gain Credit, and whether the Vivacity of some Humours 
could so well suit with the slow Steps and discreet Manage 
ment which a Bank requires ? 

67. Qu. Whether the Bank called the General Bank of 
France, contrived by Mr. Law, and established by Letters 
Patent in May, 1716, was not in Truth a particular and not 
a National Bank, being in the Hands of a particular Company 
privileged and protected by the Government? II 14 


68. Qu. Whether the Government did not Order, that 
the Notes of this Bank should pass on a Par with ready Money 
in all Payments of the Revenue? 

69. Qu. Whether this Bank was not obliged to issue only 
such Notes as were payable at Sight ? 

70. Qu. Whether it was not made a capital Crime to 
forge the Notes of this Bank? 

71. Qu. Whether this Bank was not restrained from 
Trading either by Sea or Land, and from taking up Money 
upon Interest? 

72. Qu. Whether the Original Stock thereof was not six 
Millions of Livres, divided into Actions of a thousand Crowns 
each ? 

73. Qu. Whether the Proprietors were not to hold gen 
eral Assemblies twice in the Year, for the regulating of their 
Affairs ? 

74. Qu. Whether the Accompts of this Bank were not 
balanced twice every Year? 

75. Whether there were not two Chests belonging to this 
Bank,, the one called the general Chest containing their 

15 Specie, their || Bills and their Copper-Plates for the printing 
of those Bills, under the Custody of three Locks, whereof the 
Keys were kept by the Director, the Inspector and Treasurer; 
also another called the ordinary Chest, containing part of the 
Stock not exceeding two hundred Thousand Crowns, under 
the Key of the Treasurer? 

76. Qu. Whether out of this last mentioned Sum, each 
particular Cashier was not to be intrusted with a Share not 
exceeding the Value of twenty Thousand Crowns at a Time, 
and that under good Security? 


77. Qu. Whether the Regent did not reserve to himself 
the Power of calling this Bank to Account, so often as he 
should think Good, and of appointing the Inspector? 

78. Qu. Whether in the Beginning of the Year, 1719, 
the French King did not convert the general Bank of France 
into a Banque Royale, having himself purchased the Stock of 
the Company, and taken it into his own Hands, and appointed 
the Duke of Orleans chief Manager thereof. 

79. Qu. Whether from that Time, all Matters relating 
to the Bank were not transacted in the Name, and by the sole 
Authority, of the King? || 16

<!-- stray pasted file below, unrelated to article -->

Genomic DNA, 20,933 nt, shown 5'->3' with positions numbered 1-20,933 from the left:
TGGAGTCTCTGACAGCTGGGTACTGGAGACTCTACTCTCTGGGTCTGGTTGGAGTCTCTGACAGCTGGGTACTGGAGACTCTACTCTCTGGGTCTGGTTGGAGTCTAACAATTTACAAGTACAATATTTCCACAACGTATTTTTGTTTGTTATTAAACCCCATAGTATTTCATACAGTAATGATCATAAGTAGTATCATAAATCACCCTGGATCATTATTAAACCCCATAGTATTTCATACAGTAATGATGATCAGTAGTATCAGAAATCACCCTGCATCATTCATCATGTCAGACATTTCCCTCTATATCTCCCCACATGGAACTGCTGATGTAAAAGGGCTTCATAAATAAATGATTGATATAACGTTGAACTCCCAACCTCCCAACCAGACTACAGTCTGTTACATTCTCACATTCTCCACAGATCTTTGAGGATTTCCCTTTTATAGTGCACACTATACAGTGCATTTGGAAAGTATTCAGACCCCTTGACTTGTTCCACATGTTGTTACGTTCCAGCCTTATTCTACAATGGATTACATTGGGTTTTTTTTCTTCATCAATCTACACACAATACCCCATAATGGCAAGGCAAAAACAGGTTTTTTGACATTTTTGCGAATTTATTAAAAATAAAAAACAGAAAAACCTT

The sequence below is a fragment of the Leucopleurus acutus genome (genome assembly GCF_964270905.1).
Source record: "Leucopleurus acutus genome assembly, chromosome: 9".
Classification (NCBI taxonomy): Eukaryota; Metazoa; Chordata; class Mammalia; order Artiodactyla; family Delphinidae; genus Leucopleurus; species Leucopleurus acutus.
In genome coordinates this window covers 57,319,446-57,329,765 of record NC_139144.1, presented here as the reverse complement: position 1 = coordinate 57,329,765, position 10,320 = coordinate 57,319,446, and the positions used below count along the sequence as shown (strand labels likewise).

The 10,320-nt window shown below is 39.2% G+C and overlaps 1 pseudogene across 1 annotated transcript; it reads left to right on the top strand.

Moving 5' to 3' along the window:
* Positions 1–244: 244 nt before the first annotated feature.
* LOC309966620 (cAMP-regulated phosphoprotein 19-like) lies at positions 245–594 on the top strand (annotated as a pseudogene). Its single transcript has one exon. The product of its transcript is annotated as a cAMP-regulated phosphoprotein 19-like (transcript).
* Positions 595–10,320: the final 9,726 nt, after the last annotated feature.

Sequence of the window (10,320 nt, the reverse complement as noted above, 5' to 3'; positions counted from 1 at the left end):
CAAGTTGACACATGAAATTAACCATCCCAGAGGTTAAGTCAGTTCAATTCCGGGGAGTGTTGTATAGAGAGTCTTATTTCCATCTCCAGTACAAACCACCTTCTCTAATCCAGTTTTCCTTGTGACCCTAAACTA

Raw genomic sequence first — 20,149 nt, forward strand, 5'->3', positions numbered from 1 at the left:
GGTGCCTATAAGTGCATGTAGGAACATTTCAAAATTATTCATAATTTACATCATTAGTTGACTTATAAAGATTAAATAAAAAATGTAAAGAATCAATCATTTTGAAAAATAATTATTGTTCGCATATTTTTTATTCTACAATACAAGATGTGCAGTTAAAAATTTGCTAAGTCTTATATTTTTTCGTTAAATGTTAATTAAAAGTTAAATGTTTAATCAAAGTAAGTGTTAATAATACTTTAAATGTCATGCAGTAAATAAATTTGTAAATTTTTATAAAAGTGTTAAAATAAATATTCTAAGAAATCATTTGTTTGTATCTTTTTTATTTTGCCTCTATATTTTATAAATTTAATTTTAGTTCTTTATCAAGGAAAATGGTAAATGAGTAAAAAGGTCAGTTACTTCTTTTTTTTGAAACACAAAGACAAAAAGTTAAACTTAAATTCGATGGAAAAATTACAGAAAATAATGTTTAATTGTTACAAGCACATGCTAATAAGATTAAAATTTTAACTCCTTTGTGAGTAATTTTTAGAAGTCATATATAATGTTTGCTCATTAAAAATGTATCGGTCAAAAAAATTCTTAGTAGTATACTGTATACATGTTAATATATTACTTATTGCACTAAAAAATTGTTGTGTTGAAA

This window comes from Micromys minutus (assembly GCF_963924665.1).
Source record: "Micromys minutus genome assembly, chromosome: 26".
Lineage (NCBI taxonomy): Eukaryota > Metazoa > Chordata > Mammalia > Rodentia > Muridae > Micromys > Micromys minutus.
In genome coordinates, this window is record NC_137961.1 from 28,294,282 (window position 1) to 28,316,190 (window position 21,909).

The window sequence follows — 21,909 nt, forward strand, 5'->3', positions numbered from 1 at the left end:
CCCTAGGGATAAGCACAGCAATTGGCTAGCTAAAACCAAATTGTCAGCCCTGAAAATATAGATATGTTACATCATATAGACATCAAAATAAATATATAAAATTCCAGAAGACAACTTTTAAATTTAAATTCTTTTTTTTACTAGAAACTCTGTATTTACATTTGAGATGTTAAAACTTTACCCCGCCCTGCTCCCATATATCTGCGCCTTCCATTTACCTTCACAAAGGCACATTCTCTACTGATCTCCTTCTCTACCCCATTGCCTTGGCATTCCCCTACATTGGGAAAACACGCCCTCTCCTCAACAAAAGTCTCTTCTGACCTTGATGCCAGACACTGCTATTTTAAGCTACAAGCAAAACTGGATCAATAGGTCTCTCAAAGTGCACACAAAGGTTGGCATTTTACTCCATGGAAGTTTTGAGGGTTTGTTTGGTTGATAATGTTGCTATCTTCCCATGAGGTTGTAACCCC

80. Qu. Whether his Majesty did not undertake, to re 
ceive and keep the Cash of all particular Persons, Subjects or 
Foreigners, in his said Royale Banque, without being paid for 
that Trouble? And whether it was not declared, that such 
Cash should not be liable to Seizure on any pretext, not even 
on the King s own Account? 

81. Qu. Whether the Treasurer alone did not sign all the 
Bills, receive all the Stock paid into the Bank, and keep 
Account of all the In-goings and Out-goings? 

82. Qu. Whether there were not three Registers for the 
enregistring of the Bills kept in the Banque Eoyale, one by 
the Inspector, another by the Controller, and a third by the 
Treasurer ? 

83. Qu. Whether there was not also a fourth Register, 
containing the Profits of the Bank, which was visited, at least 
once a Week, by the Inspector and Controller ? 

84. Qu. Whether beside the general bureau or Compter 
in the City of Paris, there were not also appointed five more 
in the Towns of Lyons, Tours, RocJtelle, Orleans and Amiens, 
each whereof was provided with two Chests, one of Specie for 
discharging Bills at Sight, || and another of Bank Bills to be 17 
issued as there should be demand? 


85. Qu. Whether, in the above-mentioned Towns, it was 
not prohibited to make Payments in Silver, exceeding the Sum 
of six Hundred Livres ? 

86. Qu. Whether all Creditors were not empowred to 
demand Payment in Bank-bills instead of Specie? 

87. Qu. Whether, in a short Compass of Time, this Bank 
did not undergo many new Changes and Eegulations, by 
several successive Acts of Council? 

88. Qu. Whether the untimely, repeated, and boundless 
Fabrication of Bills did not precipitate the Euin of this 

89. Qu. Whether it be not true, that before the End of 
July, 1719, they had fabricated four Hundred Millions of 
Livres in Bank-Notes, to which they added the Sum of one 
Hundred and twenty Millions more on the twelfth of Sep 
tember following, also the same Sum of one Hundred and 
twenty Millions on the twenty-fourth of October, and again 
on the twenty-ninth of December, in the same Year the farther 
Sum of three Hundred and sixty Millions, making the whole, 

18 from an || original Stock of six Millions, mount, within the 
Compass of one Year, to a thousand Millions of Livres? 

90. Qu. Whether on the twenth-eighth of February, 
1720, the King did not make an Union of the Bank with the 
united Company of the East and West-Indies, which from 
that Time had the Administration and Profits of the Banque 
Royale ? 

91. Qu. Whether the King did not still profess himself 
responsible for the Value of the Bank-bills, and whether the